More importantly, doesn’t the pain and suffering that we inflict on more than a billion of non human animals annually a compelling enough argument to stand on its own? I believe by continuing to compare the struggle of AR to human animal social justice movements we perpetuate speciesism. Somehow their pain and oppression is not deserving of advocacy unless we compare it to OUR own human suffering. But then again, we can all be speciest at times and it is an evolving consciousness.

    1. hi brooke, thanks for commenting.
      I see what you mean, but i don’t think i agree that e.g. we have more slavery than ever before (at least not the kind of slavery we think about when we say slavery). Actually, i get a bit irritated when people reply that “there is more of x than ever before”, ignoring the progress that has been made. i do believe we have made and are making progress in a lot of fields, and i can’t really understand people who don’t want to see that or appreciate that. At the very least, we could say that in our *attitudes* a lot has changed. at least in theory slavery is not forbidden (of course it depends how you interpret slavery). While being blind for the abuses that still exist is obviously not good, so is ignoring all progress that has happened, i think.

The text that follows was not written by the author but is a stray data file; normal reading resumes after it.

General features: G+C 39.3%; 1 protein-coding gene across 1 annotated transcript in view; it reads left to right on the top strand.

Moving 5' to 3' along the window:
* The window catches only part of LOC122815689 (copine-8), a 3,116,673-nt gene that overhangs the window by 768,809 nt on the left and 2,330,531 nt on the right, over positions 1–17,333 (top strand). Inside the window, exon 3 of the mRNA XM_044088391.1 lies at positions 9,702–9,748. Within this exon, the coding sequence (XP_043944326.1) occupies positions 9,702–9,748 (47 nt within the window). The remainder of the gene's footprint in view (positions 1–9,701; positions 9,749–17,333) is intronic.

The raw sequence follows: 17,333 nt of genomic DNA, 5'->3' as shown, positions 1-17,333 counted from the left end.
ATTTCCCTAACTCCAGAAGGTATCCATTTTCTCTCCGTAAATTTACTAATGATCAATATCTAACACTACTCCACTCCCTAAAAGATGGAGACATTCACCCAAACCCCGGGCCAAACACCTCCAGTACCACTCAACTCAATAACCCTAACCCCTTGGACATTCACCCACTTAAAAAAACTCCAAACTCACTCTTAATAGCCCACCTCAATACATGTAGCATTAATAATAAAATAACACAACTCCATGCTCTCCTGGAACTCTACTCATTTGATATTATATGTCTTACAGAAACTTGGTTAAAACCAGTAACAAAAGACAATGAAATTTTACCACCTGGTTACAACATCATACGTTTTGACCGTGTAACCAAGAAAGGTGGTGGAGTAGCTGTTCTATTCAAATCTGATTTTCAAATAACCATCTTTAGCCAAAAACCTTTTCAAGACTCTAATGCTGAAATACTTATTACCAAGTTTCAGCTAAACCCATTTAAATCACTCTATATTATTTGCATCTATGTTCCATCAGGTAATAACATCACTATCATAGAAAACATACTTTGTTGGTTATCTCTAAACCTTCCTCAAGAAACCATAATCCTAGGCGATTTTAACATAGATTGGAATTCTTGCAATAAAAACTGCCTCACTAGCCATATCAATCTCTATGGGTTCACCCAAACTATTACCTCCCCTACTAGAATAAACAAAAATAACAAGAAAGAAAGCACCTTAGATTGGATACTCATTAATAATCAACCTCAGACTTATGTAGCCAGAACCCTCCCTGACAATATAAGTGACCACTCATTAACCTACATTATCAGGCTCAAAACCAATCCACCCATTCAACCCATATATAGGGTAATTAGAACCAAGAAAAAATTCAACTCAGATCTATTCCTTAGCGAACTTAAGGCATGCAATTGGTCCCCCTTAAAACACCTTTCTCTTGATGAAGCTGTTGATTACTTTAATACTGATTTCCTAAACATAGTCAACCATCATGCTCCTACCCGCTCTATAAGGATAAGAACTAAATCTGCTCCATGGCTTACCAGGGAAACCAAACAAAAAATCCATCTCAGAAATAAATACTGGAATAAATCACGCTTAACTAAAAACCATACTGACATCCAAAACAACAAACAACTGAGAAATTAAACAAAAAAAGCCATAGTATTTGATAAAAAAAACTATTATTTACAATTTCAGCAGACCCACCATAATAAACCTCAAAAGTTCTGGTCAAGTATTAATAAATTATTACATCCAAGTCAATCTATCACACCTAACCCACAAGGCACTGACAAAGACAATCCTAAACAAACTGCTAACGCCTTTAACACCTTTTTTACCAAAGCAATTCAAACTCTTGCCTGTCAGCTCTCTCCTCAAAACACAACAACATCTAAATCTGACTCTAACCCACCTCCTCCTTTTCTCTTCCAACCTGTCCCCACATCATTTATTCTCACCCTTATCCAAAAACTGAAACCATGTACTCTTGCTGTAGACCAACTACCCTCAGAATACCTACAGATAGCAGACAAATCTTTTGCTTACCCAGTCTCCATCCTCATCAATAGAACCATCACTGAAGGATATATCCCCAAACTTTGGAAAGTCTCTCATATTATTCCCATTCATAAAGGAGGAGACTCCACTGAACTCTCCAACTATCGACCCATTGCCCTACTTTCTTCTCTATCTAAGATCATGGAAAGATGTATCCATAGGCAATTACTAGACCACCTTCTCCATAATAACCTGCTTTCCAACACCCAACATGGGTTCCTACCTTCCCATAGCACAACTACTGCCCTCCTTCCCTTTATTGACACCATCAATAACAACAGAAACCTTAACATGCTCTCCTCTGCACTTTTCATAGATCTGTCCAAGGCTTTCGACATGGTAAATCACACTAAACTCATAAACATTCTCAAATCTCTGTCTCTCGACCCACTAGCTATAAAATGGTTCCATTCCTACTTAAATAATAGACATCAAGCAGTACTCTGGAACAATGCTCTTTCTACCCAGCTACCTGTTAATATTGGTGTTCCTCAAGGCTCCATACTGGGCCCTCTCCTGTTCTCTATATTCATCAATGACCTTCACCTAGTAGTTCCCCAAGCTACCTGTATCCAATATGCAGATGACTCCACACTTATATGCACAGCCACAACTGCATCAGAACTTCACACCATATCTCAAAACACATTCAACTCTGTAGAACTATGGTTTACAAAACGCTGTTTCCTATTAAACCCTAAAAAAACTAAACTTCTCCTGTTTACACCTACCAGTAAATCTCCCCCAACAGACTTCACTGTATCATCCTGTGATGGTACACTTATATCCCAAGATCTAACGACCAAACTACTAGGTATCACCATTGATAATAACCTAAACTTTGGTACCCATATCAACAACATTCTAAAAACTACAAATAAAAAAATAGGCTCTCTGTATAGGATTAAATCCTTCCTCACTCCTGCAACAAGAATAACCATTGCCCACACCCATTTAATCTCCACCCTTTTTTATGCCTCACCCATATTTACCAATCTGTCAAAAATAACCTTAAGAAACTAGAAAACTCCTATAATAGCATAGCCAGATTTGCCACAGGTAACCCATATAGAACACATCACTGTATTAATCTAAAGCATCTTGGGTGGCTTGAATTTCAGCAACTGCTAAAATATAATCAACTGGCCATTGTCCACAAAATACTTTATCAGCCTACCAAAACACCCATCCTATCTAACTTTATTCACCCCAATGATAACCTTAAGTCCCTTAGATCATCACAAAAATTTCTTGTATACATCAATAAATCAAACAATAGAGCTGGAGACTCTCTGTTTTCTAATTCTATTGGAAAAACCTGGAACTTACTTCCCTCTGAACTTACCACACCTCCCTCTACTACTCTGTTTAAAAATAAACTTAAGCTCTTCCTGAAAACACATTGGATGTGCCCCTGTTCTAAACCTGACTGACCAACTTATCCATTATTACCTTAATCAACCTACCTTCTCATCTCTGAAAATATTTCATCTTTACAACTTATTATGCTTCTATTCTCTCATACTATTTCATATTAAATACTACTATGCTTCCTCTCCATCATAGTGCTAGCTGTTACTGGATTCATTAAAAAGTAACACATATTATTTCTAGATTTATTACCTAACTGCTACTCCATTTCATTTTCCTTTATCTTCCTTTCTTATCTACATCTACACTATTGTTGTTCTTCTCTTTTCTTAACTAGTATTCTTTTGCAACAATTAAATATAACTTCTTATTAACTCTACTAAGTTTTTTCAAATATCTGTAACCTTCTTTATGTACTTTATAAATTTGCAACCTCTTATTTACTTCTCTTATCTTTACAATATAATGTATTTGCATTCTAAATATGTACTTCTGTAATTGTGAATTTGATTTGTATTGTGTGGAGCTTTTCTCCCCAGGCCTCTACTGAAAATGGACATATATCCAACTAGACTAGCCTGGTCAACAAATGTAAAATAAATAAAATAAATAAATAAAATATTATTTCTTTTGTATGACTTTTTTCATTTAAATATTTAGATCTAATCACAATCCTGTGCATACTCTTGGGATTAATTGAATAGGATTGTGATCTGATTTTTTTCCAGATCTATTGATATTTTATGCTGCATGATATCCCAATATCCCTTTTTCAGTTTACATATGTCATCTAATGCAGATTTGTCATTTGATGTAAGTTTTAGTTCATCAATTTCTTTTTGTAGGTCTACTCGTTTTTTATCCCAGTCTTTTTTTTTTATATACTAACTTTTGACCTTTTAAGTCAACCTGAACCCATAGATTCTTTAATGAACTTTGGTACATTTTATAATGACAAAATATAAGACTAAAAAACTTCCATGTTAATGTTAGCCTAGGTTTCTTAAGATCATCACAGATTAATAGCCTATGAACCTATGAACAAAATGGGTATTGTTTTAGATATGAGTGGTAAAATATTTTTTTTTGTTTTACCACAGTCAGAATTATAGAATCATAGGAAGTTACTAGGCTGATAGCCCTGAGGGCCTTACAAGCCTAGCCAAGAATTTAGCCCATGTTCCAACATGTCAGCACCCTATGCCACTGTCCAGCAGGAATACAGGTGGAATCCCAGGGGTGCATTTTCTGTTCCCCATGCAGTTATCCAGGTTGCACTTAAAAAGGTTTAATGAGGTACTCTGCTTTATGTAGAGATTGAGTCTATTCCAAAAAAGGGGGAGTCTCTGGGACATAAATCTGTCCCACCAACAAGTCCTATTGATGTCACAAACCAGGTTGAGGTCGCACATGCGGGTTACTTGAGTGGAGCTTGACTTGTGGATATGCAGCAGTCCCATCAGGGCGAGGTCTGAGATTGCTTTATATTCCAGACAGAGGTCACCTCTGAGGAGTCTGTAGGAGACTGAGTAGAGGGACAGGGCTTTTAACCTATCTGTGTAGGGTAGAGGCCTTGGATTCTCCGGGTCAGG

I do agree that we don’t necessarily *need* this kind of comparisons, though if they are good they can help present an issue clearer to people